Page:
In today’s NHL, the starting goaltender plays fewer games than they ever had before. Among 26 starters last season, each averaged a little over 53 games played, with only eight playing 60 or more.
Compare that to the 2008-09 season, where 10 goaltenders reached the 60-game mark, with Henrik Lundqvist, Niklas Backstrom, Marty Turco and Mikka Kiprusoff playing over 70 games. Kiprusoff played an absurd 76 games that season.
With the current trend, backup goaltenders are more important than ever, as teams need to have two exceptional goaltenders in order to have success. That’s what the Montreal Canadiens were looking for when they signed Keith Kinkaid this past offseason to a one-year, $1.75-million contract. However, the plan has not worked, as Carey Price has had to carry the bulk of the Canadiens’ workload so far this season. The question remains, what are the Canadiens to do about their backup situation?
It was not that long ago that Keith Kinkaid almost single-handedly dragged the New Jersey Devils to the playoffs. In the 2017-18 season, Kinkaid was placed into the starting role after Cory Schneider’s play declined. He went 26-10-3 that season, posting a 2.77 goals-against average (GAA) and .913 save percentage (SV%)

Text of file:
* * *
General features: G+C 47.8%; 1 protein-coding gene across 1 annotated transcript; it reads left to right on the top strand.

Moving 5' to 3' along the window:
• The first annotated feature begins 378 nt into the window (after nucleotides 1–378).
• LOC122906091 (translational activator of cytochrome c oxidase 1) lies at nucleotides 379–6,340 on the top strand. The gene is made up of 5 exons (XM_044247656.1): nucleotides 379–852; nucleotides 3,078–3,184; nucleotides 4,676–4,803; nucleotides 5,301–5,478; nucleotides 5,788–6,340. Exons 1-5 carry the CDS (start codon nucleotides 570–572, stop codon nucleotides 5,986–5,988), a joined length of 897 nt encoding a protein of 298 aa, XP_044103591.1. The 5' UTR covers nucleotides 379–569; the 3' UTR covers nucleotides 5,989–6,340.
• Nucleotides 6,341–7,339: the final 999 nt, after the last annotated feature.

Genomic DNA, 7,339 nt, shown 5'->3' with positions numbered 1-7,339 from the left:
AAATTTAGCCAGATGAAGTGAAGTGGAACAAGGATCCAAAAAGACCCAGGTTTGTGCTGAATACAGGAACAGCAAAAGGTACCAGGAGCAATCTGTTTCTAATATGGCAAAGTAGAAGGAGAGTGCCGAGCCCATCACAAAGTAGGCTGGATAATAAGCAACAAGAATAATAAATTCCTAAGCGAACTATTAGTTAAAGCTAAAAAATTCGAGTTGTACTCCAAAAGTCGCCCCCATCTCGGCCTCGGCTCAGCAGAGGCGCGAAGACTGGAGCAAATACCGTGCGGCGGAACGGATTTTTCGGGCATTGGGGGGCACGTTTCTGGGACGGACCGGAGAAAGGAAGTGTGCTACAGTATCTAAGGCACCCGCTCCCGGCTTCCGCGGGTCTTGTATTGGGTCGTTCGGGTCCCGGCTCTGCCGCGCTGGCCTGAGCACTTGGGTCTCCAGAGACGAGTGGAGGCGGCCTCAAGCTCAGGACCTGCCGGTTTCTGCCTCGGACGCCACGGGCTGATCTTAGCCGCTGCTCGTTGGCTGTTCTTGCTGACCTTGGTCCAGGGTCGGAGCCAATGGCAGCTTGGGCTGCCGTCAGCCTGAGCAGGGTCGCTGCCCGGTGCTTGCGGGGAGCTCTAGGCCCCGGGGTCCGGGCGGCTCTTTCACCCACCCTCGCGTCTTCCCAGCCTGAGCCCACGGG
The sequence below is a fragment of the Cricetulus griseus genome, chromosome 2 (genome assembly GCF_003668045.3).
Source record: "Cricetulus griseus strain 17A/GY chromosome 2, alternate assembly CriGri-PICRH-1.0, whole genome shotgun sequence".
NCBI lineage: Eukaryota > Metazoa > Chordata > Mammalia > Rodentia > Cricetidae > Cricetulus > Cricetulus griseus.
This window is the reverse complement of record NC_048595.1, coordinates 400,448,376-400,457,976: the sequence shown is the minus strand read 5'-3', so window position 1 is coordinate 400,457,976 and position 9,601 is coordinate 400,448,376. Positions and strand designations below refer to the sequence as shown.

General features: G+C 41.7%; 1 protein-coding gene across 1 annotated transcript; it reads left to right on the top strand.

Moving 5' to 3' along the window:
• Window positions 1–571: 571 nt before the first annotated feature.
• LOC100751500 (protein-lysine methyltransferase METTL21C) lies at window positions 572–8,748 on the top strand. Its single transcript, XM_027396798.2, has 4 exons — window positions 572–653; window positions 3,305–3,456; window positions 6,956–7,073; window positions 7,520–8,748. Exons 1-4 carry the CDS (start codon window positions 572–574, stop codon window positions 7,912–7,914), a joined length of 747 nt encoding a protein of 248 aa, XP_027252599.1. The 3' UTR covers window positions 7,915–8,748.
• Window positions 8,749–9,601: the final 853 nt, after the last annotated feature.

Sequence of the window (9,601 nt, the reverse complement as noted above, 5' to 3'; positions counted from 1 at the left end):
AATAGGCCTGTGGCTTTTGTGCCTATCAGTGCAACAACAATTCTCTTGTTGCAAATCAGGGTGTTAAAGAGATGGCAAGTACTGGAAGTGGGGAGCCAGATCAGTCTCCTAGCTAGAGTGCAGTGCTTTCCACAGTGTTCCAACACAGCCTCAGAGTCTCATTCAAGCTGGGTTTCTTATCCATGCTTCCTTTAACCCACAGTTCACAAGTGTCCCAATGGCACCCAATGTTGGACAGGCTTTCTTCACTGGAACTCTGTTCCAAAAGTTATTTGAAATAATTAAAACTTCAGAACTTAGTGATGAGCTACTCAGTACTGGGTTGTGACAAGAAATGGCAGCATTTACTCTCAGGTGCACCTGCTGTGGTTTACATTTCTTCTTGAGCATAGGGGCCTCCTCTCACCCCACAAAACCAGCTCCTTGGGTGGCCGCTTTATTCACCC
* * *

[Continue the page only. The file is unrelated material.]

The following season his numbers declined, along with the rest of the Devils, but the Columbus Blue Jackets wanted a reliable backup for a deep playoff run, in result trading for Kinkaid before the trade deadline. However, Kinkaid never saw the ice as a Blue Jacket, watching on the bench as Sergei Bobrovsky led the Blue Jackets to the second round.
Kinkaid came into the fold with expectations that he could give the Canadiens a chance to win whenever Price had the night off. Many thought the lesser role would take the pressure off of Kinkaid. So far, it has not paid off.
Kinkaid has only played in four games, giving up 17 goals on 150 shots. He is 1-1-2 this season, with an abysmal 4.23 GAA and .887 SV%, both stats well below the league average. The only victory he earned was a 5-4 overtime win against the Vegas Golden Knights on Oct. 30, where he “outdueled” Marc-Andre Fleury.
If there was any trust head coach Claude Julien had in Kinkaid, it was noticeably thrown out after Price started back-to-back games on Nov. 19 and 20, an unheard-of task in today’s game. That was three days removed from Kinkaid’s last start where he allowed four goals against the Devils, his old club. Price has started 10 of the last 11 games for Montreal.
With all of the injuries the Canadiens are suffering right now, they will need to rely on goaltending to win for the time being. Unfortunately, they are stuck in the middle of a five-game skid. If Kinkaid stays at a rate of playing four games for every 24, Price would play close to 69 games this season. That would be the most Price has ever played in any regular season during his career.
Look at Laval
An easy option would be to look within the organization. While the Laval Rocket have not had a whole lot of success over the past couple of seasons, they have some talent in net at the AHL level.